I knew I needed to read THE THIRTY NAMES OF NIGHT by Zeyn Joukhadar the minute I saw the artwork. Yep. A gorgeously rendered, watercolor bird wing. Pair that (and an elusive bird thought not to exist by science) with breathtaking writing, and I was a goner.

A description of the bird in question:

Their wingtips were glossy blue-black, shimmering like the bellies of spiders; others said the white bodies and black markings were a myth, and that the only thing to interrupt their black plumage, dark as the moment after lightning, were their gilded breast feathers that gleamed like coins at last light.

THE THIRTY NAMES OF NIGHT by Zeyn Joukhadar Birds play a central role in this book, with New York City being visited constantly by them (hummingbirds thick as bees, kites, sparrows, owls). The characters all have deep connections to birds; there are two ornithologists; a woman who rescues birds; a sister who engineered mechanical birds; artists who paint birds; sellers who seek bird art. For the avian lovers among us, this was a cornucopia of feathery delight.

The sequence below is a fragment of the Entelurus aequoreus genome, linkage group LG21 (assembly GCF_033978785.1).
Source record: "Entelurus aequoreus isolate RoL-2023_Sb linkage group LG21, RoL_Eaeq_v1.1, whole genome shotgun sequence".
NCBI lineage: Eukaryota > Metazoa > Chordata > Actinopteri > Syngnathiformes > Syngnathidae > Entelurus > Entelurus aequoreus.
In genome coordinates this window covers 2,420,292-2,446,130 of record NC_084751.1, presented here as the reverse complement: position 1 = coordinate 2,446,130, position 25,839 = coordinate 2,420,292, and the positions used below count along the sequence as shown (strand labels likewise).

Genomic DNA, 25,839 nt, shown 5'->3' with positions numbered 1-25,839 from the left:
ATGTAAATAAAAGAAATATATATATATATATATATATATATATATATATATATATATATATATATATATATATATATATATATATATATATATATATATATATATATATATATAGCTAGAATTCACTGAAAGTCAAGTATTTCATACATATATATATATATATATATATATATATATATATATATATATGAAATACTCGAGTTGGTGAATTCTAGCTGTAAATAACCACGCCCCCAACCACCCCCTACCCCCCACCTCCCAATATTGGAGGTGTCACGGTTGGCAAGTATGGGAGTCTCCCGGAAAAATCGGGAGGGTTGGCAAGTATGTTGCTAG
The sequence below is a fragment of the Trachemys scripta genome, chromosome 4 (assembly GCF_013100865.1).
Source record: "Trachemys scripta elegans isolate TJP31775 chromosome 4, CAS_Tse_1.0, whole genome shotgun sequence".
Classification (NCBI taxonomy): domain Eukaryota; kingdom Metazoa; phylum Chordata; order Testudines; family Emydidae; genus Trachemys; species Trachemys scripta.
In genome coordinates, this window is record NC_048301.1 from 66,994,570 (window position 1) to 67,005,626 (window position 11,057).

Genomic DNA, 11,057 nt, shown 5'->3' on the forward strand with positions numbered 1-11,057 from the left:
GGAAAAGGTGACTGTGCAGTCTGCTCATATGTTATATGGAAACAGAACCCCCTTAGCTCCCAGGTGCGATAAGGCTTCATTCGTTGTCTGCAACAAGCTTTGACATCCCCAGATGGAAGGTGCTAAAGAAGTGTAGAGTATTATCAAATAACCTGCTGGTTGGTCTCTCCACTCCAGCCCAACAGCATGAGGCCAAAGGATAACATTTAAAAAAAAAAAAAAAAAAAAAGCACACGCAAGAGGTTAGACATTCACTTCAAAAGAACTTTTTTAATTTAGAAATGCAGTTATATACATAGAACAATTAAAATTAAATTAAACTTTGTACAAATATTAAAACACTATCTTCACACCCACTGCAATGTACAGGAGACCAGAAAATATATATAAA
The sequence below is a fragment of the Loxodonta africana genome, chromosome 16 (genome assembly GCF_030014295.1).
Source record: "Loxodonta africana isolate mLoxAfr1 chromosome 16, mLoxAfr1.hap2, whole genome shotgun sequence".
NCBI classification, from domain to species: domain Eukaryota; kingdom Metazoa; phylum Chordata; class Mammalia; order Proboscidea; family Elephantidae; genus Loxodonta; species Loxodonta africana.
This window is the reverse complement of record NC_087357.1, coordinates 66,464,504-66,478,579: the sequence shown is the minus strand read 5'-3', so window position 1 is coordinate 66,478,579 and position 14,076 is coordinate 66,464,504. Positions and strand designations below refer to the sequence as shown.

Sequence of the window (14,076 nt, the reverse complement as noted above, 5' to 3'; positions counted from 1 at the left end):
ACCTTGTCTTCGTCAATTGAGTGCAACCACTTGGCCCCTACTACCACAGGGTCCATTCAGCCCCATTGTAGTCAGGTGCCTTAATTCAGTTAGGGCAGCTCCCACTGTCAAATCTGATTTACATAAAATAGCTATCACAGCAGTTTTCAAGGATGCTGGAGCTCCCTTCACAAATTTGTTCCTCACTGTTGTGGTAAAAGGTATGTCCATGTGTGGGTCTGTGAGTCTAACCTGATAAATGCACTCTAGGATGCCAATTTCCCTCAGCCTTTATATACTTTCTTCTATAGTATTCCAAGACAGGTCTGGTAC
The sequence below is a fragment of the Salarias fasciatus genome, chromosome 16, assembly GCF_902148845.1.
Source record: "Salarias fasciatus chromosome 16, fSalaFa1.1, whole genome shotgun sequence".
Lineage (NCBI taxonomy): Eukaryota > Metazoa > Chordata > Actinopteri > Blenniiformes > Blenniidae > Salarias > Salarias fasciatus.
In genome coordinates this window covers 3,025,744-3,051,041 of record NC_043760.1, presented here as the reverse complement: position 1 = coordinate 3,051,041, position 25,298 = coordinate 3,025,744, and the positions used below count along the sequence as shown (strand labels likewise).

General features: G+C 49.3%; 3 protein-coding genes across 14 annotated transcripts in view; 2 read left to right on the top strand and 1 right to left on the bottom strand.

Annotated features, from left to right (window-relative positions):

The birds serve another purpose: they present a mystery in need of solving, a mystery that unravels next to a trans boy’s struggle to embrace his identity and reveal it openly, despite the feelings of betrayal by his body. The parallel stories may seem ambitious and at times the reader may not be sure just where the story is headed, but the author pulls together so many threads toward the end of the book that connect the two stories, that one can’t help but be impressed.

I confess that it did take me a bit of time to adjust to the second-person structure of both stories. The main character of the present-day story is speaking to/addressing his deceased mother throughout. The main character in the historic portion is writing to her true love (via epistolary technique of a journal).

That said, I enjoyed THE THIRTY NAMES OF NIGHT by Zeyn Joukhadar and look forward to future work!

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(A version of Melissa Crytzer Fry’s review of THE THIRTY NAMES OF NIGHT by Zeyn Joukhadar was published at GoodReads on Febuary 11, 2021. It is reposted here with permission of the reviewer.)

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